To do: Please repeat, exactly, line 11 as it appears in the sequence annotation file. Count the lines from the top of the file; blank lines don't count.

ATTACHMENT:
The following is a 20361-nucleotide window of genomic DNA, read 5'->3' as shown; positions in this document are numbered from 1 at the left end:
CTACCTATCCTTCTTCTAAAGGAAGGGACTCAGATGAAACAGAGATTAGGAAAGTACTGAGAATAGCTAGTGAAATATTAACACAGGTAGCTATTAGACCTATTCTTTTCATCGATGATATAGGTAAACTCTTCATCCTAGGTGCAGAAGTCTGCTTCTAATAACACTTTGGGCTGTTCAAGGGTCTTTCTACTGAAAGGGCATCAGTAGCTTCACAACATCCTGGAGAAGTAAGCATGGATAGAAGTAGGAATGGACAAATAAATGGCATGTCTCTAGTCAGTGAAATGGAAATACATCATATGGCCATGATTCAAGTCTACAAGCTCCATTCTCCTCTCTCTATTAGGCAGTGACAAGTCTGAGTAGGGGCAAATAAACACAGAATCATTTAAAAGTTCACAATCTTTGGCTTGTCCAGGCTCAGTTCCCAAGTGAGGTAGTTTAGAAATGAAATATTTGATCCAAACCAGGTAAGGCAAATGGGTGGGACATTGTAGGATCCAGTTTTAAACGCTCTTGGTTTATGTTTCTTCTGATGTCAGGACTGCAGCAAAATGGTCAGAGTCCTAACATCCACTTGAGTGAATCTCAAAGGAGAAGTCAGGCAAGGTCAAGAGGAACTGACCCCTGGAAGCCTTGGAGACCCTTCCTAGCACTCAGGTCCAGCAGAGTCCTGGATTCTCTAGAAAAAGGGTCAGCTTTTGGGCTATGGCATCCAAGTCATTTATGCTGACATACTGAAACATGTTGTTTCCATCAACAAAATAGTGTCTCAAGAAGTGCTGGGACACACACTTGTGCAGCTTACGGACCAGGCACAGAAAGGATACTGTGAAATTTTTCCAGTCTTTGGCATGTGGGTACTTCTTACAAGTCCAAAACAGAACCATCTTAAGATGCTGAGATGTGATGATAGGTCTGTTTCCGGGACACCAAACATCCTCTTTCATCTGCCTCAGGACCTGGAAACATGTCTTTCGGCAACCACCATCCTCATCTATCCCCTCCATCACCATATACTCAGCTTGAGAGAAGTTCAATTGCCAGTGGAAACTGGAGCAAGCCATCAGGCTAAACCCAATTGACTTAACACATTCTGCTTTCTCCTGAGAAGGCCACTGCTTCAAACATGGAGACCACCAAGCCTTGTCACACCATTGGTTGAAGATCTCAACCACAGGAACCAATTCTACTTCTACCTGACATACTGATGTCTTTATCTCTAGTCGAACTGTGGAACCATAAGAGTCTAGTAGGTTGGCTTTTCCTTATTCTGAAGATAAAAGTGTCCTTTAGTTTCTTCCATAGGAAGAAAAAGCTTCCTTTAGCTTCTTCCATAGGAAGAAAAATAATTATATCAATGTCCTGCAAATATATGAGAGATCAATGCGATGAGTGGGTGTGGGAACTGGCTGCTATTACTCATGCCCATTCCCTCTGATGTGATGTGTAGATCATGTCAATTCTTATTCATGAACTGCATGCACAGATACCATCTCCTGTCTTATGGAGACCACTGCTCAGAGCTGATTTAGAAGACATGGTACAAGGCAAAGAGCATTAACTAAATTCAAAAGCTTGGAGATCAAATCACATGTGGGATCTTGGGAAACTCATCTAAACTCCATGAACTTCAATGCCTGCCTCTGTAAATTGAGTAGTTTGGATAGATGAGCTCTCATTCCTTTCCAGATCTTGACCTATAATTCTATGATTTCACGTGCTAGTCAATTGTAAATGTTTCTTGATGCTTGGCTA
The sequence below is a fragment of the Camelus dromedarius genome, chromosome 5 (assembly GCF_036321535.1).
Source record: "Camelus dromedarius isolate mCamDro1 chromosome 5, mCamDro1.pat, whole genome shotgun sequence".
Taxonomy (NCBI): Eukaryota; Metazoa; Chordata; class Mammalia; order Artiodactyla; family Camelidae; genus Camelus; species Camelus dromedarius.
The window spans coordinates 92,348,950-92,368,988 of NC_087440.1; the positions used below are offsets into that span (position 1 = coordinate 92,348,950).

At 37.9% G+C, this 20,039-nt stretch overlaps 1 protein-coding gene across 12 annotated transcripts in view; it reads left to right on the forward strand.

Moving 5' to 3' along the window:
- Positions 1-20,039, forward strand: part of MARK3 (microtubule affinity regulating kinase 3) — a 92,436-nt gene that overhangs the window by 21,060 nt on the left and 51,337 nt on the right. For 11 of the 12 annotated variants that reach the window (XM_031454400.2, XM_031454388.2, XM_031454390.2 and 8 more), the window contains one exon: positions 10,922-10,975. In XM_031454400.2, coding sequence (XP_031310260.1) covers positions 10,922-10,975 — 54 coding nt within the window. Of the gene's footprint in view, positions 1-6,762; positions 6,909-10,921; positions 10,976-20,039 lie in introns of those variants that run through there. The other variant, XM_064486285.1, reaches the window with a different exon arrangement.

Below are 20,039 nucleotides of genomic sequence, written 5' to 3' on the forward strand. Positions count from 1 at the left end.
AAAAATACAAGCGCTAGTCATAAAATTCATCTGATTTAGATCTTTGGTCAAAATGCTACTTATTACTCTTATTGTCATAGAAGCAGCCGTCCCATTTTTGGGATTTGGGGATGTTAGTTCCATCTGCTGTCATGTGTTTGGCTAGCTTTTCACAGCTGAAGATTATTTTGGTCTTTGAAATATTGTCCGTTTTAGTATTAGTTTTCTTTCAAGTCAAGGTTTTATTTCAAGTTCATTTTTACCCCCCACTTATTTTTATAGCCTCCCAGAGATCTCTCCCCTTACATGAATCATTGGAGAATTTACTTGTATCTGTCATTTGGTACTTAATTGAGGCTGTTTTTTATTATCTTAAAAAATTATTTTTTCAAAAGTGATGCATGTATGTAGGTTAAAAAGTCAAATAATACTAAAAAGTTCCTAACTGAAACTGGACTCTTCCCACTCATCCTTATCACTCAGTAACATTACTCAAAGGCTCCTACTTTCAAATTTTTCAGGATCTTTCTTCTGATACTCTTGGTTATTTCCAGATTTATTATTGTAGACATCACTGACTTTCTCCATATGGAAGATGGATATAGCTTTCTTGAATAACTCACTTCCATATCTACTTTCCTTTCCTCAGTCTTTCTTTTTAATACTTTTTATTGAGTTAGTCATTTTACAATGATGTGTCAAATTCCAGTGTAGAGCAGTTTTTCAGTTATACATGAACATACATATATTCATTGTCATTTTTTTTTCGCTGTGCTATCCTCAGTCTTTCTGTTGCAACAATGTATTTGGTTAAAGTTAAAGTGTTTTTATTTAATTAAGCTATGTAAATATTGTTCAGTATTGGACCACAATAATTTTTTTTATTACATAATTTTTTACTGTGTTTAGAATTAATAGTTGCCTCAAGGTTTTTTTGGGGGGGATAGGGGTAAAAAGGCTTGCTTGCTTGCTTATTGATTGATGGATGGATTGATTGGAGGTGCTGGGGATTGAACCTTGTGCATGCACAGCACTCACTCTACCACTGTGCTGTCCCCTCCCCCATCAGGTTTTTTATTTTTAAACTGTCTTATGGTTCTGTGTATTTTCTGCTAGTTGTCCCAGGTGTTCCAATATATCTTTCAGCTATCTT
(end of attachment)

AAAAATACAAGCGCTAGTCATAAAATTCATCTGATTTAGATCTTTGGTCAAAATGCTACTTATTACTCTTATTGTCATAGAAGCAGCCGTCCCATTTTTGGGATTTGGGGATGTTAGTTCCATCTGCTGTCATGTGTTTGGCTAGCTTTTCACAGCTGAAGATTATTTTGGTCTTTGAAATATTGTCCGTTTTAGTATTAGTTTTCTTTCAAGTCAAGGTTTTATTTCAAGTTCATTTTTACCCCCCACTTATTTTTATAGCCTCCCAGAGATCTCTCCCCTTACATGAATCATTGGAGAATTTACTTGTATCTGTCATTTGGTACTTAATTGAGGCTGTTTTTTATTATCTTAAAAAATTATTTTTTCAAAAGTGATGCATGTATGTAGGTTAAAAAGTCAAATAATACTAAAAAGTTCCTAACTGAAACTGGACTCTTCCCACTCATCCTTATCACTCAGTAACATTACTCAAAGGCTCCTACTTTCAAATTTTTCAGGATCTTTCTTCTGATACTCTTGGTTATTTCCAGATTTATTATTGTAGACATCACTGACTTTCTCCATATGGAAGATGGATATAGCTTTCTTGAATAACTCACTTCCATATCTACTTTCCTTTCCTCAGTCTTTCTTTTTAATACTTTTTATTGAGTTAGTCATTTTACAATGATGTGTCAAATTCCAGTGTAGAGCAGTTTTTCAGTTATACATGAACATACATATATTCATTGTCATTTTTTTTTCGCTGTGCTATCCTCAGTCTTTCTGTTGCAACAATGTATTTGGTTAAAGTTAAAGTGTTTTTATTTAATTAAGCTATGTAAATATTGTTCAGTATTGGACCACAATAATTTTTTTTATTACATAATTTTTTACTGTGTTTAGAATTAATAGTTGCCTCAAGGTTTTTTTGGGGGGGATAGGGGTAAAAAGGCTTGCTTGCTTGCTTATTGATTGATGGATGGATTGATTGGAGGTGCTGGGGATTGAACCTTGTGCATGCACAGCACTCACTCTACCACTGTGCTGTCCCCTCCCCCATCAGGTTTTTTATTTTTAAACTGTCTTATGGTTCTGTGTATTTTCTGCTAGTTGTCCCAGGTGTTCCAATATATCTTTCAGCTATCTT